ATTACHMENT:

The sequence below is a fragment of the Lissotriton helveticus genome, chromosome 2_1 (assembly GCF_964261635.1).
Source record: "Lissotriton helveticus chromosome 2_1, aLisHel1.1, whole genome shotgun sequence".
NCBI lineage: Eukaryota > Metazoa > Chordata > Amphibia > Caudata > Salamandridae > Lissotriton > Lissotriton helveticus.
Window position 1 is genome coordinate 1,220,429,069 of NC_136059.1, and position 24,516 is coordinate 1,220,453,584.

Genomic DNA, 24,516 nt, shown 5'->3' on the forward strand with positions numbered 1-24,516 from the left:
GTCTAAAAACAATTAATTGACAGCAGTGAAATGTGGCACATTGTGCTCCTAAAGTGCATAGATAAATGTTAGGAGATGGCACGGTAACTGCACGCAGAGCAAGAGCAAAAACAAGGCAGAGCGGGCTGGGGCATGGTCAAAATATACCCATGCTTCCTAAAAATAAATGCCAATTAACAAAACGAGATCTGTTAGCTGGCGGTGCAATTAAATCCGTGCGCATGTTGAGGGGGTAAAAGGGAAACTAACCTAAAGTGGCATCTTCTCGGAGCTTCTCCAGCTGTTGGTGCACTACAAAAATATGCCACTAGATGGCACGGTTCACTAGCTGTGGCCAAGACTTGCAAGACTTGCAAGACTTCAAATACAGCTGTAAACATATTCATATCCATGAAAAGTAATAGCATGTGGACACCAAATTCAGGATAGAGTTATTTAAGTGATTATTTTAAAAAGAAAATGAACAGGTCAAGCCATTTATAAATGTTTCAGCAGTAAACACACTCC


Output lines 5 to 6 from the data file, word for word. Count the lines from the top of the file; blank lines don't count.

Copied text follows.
Genomic DNA, 24,516 nt, shown 5'->3' on the forward strand with positions numbered 1-24,516 from the left:
GTCTAAAAACAATTAATTGACAGCAGTGAAATGTGGCACATTGTGCTCCTAAAGTGCATAGATAAATGTTAGGAGATGGCACGGTAACTGCACGCAGAGCAAGAGCAAAAACAAGGCAGAGCGGGCTGGGGCATGGTCAAAATATACCCATGCTTCCTAAAAATAAATGCCAATTAACAAAACGAGATCTGTTAGCTGGCGGTGCAATTAAATCCGTGCGCATGTTGAGGGGGTAAAAGGGAAACTAACCTAAAGTGGCATCTTCTCGGAGCTTCTCCAGCTGTTGGTGCACTACAAAAATATGCCACTAGATGGCACGGTTCACTAGCTGTGGCCAAGACTTGCAAGACTTGCAAGACTTCAAATACAGCTGTAAACATATTCATATCCATGAAAAGTAATAGCATGTGGACACCAAATTCAGGATAGAGTTATTTAAGTGATTATTTTAAAAAGAAAATGAACAGGTCAAGCCATTTATAAATGTTTCAGCAGTAAACACACTCC